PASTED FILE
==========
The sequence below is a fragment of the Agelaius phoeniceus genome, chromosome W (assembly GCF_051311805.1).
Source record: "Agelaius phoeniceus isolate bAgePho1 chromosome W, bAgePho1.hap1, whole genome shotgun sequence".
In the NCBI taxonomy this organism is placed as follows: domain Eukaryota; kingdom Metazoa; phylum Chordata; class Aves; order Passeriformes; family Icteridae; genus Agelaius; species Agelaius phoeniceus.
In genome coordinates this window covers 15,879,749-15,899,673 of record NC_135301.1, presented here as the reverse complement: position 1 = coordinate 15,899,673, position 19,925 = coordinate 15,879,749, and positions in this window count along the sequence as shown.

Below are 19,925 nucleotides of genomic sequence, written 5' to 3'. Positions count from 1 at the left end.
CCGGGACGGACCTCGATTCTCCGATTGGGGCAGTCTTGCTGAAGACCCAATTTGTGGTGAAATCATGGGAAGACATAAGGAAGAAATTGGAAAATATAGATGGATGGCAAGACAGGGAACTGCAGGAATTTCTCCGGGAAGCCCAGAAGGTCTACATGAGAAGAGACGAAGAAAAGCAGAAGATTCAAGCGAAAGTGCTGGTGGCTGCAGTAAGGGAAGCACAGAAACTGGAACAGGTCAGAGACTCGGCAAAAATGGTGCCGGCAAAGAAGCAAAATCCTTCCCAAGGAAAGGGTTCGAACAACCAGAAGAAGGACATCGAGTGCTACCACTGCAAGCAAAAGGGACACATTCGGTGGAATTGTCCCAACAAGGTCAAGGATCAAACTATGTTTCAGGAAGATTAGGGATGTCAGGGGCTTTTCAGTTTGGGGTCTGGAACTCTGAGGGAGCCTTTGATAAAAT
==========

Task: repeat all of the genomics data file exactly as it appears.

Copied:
The sequence below is a fragment of the Agelaius phoeniceus genome, chromosome W (assembly GCF_051311805.1).
Source record: "Agelaius phoeniceus isolate bAgePho1 chromosome W, bAgePho1.hap1, whole genome shotgun sequence".
In the NCBI taxonomy this organism is placed as follows: domain Eukaryota; kingdom Metazoa; phylum Chordata; class Aves; order Passeriformes; family Icteridae; genus Agelaius; species Agelaius phoeniceus.
In genome coordinates this window covers 15,879,749-15,899,673 of record NC_135301.1, presented here as the reverse complement: position 1 = coordinate 15,899,673, position 19,925 = coordinate 15,879,749, and positions in this window count along the sequence as shown.

Below are 19,925 nucleotides of genomic sequence, written 5' to 3'. Positions count from 1 at the left end.
CCGGGACGGACCTCGATTCTCCGATTGGGGCAGTCTTGCTGAAGACCCAATTTGTGGTGAAATCATGGGAAGACATAAGGAAGAAATTGGAAAATATAGATGGATGGCAAGACAGGGAACTGCAGGAATTTCTCCGGGAAGCCCAGAAGGTCTACATGAGAAGAGACGAAGAAAAGCAGAAGATTCAAGCGAAAGTGCTGGTGGCTGCAGTAAGGGAAGCACAGAAACTGGAACAGGTCAGAGACTCGGCAAAAATGGTGCCGGCAAAGAAGCAAAATCCTTCCCAAGGAAAGGGTTCGAACAACCAGAAGAAGGACATCGAGTGCTACCACTGCAAGCAAAAGGGACACATTCGGTGGAATTGTCCCAACAAGGTCAAGGATCAAACTATGTTTCAGGAAGATTAGGGATGTCAGGGGCTTTTCAGTTTGGGGTCTGGAACTCTGAGGGAGCCTTTGATAAAAT